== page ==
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A Lesson in Integrity & Self-Possession from…a Movie Star

Vancouver’s film industry has suffered the last while because of changes in our provincial government’s support. As someone who has somehow sired three filmmakers, I wish things were back to the days when I would pass a crew shooting something somewhere in Vancouver every week.

But films still do get made here, and on Friday evening I ran into someone familiar from the silver screen.

Oh, yeah, is she familiar. But here’s the thing. As famous as she is, she and I met at Safeway, while she was shopping for groceries with her kids. As our son (who is in film school) and I were wheeling our shopping cart around a corner, she was gamely posing and smiling with a few shoppers as they giggled. I recognized her instantly (I’ve been watching her for decades) and it took Devon only another second or two to gasp out her name. “Is that ___?!”

I said it was, and asked him, “Would you like a picture with her?” and he said he certainly would.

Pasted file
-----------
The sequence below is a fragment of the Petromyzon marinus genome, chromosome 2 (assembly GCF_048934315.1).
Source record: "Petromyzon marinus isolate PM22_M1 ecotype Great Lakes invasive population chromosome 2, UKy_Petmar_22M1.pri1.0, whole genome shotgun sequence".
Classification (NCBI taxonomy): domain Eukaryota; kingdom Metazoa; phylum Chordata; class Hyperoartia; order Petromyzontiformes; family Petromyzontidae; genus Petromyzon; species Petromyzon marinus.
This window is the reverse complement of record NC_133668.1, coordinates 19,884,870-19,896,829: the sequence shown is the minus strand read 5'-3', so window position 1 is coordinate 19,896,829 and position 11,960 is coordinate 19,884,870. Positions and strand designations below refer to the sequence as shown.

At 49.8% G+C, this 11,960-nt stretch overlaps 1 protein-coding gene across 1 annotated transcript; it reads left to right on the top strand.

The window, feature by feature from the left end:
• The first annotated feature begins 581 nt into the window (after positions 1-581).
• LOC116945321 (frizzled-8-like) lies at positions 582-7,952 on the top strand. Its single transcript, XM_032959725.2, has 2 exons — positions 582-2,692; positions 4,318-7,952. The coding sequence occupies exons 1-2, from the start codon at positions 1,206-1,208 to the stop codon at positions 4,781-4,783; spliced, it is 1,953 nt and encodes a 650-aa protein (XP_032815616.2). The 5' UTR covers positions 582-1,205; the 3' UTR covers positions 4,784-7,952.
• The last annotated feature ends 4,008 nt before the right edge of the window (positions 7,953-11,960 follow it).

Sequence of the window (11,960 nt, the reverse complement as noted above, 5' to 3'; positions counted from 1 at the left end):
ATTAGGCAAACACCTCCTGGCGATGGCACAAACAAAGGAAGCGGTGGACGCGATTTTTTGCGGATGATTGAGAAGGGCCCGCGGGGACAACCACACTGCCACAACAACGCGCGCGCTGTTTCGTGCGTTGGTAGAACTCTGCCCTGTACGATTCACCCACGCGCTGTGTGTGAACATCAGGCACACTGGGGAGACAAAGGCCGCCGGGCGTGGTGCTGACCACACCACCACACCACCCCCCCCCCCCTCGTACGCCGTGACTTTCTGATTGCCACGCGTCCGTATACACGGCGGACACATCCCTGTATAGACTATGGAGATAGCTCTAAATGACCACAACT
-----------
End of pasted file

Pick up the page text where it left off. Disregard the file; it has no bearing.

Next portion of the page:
So I walked over and quietly asked if she would mind possibly posing for one more. She agreed, and did–Devon now has it on his cell phone–and I asked her if she were in town to work. She said no, her husband was shooting a film instead, and she was just here “with him and the children.” Just a mom at Safeway.

Now, here’s the thing. She looked like a mom at Safeway. No makeup. No cool Hollywood clothes. If she had not been one of the most famous actresses of our time, you would walk right by her. She’s perfectly lovely, of course, but she had none of the eye-catching accoutrements of stardom. Yet once she was recognized, she consented to pictures that doubtless were uploaded to Facebook and Twitter within seconds.

No makeup. No cool clothes. “This is who I am, and I play other people in movies.” A real person, but more than a real person: a person who has looked fabulously beautiful to millions of people and who nonetheless accepts herself so thoroughly that she didn’t hesitate to let us take candid shots with her in a grocery store.

I like that. I mean, wow: I am truly impressed.

So, out of perhaps a silly bit of shy courtesy of my own, I’m not uploading the picture here. Instead, I am doffing my hat to the splendid cinematic artistry that has delighted me so many times, yes, but also to the graceful, free spirit of Mrs. Tim Burton,

Helena Bonham Carter.


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